A notice of adjudication should define a dispute and the adjudicator's jurisdiction (although this is not always the case). But can it be drafted so as to exclude particular defences? In Kitt v The Laundry Building Ltd a contractor's notice of adjudication claimed payment based on:
- what the contractor said was due, where this differed from the contract administrator's valuation; and
- what the contract administrator said was due, where the contractor did not want to challenge the valuation.
However, the adjudicator dealt with the issues that the contractor had tried to exclude. The contractor then claimed that the award was unenforceable because the adjudicator had acted in breach of the rules of natural justice, without jurisdiction and in breach of an implied term of his appointment.
Rejecting the challenge, the court said that an adjudicator's jurisdiction cannot be limited in this way. One cannot refer to adjudication a disputed claim to payment and dress up the definition of the dispute in such a way as to prevent jurisdictionally a defending party from raising any defence – good or bad – in the adjudication. To refer a payment claim and say, at the same time, that the referring party is not referring parts of the claim which might be challenged by the defending party is illogical, unmeritorious and wrong. Such a device cannot and should not work.(1)
In St Austell Printing Company Ltd v Dawnus Construction Holdings Ltd an employer claimed that an adjudicator had no jurisdiction because the dispute – an essential ingredient of adjudication – had not crystallised at the time of the notice of adjudication. The challenge failed because the detailed claim had been asserted and expressly rejected. Nothing more was required for a dispute to have crystallised. In addition, the contract administrator had promised to respond on a number of matters, but failed to do so in the eight months before the notice of adjudication. That inactivity clearly amounted to a rejection of the contractor's claim.
The employer also challenged jurisdiction on the basis that the dispute referred to the adjudicator was strictly limited to just one part of an interim application. That challenge also failed.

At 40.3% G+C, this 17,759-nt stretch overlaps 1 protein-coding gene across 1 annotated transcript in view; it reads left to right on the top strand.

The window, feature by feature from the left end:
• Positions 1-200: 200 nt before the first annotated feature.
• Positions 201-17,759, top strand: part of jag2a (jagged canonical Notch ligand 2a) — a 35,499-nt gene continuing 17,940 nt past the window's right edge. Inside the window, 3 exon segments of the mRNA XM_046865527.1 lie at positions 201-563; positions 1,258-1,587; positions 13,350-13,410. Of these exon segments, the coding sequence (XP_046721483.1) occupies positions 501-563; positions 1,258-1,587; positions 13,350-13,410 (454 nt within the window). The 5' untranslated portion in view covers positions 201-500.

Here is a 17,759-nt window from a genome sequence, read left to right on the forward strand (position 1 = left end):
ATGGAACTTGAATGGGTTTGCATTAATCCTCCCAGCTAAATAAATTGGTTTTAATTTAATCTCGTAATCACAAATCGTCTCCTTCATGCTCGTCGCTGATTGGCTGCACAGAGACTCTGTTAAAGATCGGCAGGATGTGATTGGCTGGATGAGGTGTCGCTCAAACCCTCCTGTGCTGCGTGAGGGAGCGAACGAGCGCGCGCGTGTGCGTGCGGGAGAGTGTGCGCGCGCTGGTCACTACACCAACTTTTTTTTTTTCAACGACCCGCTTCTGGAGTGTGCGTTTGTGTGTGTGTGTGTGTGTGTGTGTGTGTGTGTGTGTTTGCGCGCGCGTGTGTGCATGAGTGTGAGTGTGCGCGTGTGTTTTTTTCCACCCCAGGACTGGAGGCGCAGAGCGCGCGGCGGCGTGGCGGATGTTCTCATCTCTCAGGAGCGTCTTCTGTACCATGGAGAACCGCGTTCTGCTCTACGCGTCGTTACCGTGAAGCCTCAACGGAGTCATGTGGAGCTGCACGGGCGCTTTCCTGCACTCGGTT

A claimant is entitled to prune its original claim for the purposes of the reference to adjudication. However, subject to questions of the relevant contract notices, a responding party is entitled to defend itself against a claim for money due by reference to any legitimate available defence (including set-off).(2)
In Marc Gilbard 2009 Settlement Trust v OD Developments and Projects a final certificate under a Joint Contracts Tribunal contract was stated to be conclusive evidence as to loss and expense and other matters, unless proceedings were started within 28 days of its issue. The contractor started court proceedings within the 28-day period, disputing the certificate. However, some time after the period expired, the contractor wanted to dispute the same issues in adjudication. The court rejected this application.
The proper construction of the relevant clause was that (subject to a qualification where an adjudicator's decision is issued after the final certificate) the challenger had to challenge the final certificate in one set of proceedings, which was the only way in which the final certificate could be challenged. Notwithstanding this, as a matter of interpretation, business common sense dictated that any challenge to the final certificate should be in one set of proceedings, promptly commenced. The court's decision did not fetter the right to adjudicate "at any time". Nothing prevented the issue of adjudication proceedings, but the final certificate would – of course – be conclusive evidence on the relevant matters because those proceedings had not been issued in time.(3)
For further information on this topic please contact Chris Fellowes at Mayer Brown International LLP by telephone (+44 20 3130 3000) or email (email@example.com). The Mayer Brown International LLP website can be accessed at www.mayerbrown.com.
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